Delayed Treatment of Upper Respiratory Tract Infections Tied to Hospitalization Risk

However, delayed antibiotic prescribing was used similarly between high- and low-risk patients

doctor listening to lungs

THURSDAY, July 30, 2020 (HealthDay News) -- Delayed treatment of upper respiratory tract infections (URTI) with antibiotics is associated with an increased risk for hospital admissions, according to a study published online June 29 in Clinical Infectious Diseases.

Tjeerd Pieter van Staa, M.D., Ph.D., from the University of Manchester in the United Kingdom, and colleagues evaluated the clinical safety of delayed antibiotic prescribing for URTI using electronic health records linked between primary care and hospital admission records for two cohorts totaling 1.82 million patients with a URTI and antibiotic prescription.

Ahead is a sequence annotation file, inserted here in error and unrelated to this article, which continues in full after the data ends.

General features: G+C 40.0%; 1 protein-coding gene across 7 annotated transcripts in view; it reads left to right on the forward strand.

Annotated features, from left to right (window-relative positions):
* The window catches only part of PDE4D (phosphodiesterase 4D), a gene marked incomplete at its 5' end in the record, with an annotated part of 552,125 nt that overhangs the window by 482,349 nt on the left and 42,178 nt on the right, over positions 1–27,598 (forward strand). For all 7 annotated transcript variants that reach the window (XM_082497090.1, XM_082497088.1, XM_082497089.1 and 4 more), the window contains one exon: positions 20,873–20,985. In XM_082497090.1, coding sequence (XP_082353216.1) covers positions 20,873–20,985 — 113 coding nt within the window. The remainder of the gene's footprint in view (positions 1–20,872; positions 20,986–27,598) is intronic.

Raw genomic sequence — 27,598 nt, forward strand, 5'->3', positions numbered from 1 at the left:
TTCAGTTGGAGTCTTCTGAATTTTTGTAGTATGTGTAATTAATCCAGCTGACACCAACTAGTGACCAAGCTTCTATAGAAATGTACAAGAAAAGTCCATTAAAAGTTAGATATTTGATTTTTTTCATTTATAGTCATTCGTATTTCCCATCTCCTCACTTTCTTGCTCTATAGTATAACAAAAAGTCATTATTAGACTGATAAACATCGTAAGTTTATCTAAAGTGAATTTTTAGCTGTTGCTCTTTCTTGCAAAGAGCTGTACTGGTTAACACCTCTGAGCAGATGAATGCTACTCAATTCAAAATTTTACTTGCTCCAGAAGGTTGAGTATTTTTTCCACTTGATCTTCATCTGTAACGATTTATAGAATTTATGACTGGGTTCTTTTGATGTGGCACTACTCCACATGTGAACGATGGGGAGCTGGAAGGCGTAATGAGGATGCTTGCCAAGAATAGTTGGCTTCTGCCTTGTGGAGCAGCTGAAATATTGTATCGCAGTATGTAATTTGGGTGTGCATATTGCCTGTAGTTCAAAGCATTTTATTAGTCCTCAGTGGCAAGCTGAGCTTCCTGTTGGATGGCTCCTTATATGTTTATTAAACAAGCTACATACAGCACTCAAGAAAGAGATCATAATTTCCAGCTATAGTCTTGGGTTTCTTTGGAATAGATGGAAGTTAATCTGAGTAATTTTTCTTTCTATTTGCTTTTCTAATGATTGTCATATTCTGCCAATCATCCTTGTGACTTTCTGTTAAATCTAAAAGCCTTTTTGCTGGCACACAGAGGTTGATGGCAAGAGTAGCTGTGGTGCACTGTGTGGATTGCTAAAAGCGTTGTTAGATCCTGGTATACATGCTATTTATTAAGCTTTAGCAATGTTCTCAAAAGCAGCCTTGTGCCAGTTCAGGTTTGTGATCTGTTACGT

The researchers found that 91.7 percent had an antibiotic at URTI diagnosis date (immediate) and 8.3 percent had URTI diagnosis one to 30 days before antibiotic prescribing (delayed). There was an increased risk for infection-related hospital admissions associated with delayed antibiotic prescribing (adjusted hazard ratio, 1.52). However, the probability of delayed antibiotic prescribing was not related to predicted risks for hospital admission. There was considerable variability across different patient groups (median number needed to harm with delayed antibiotic prescribing was 1,357).

"There is a need to better target delayed antibiotic prescribing to URTI patients with lower risks of complications," the authors write.

Abstract/Full Text (subscription or payment may be required)

Physician's Briefing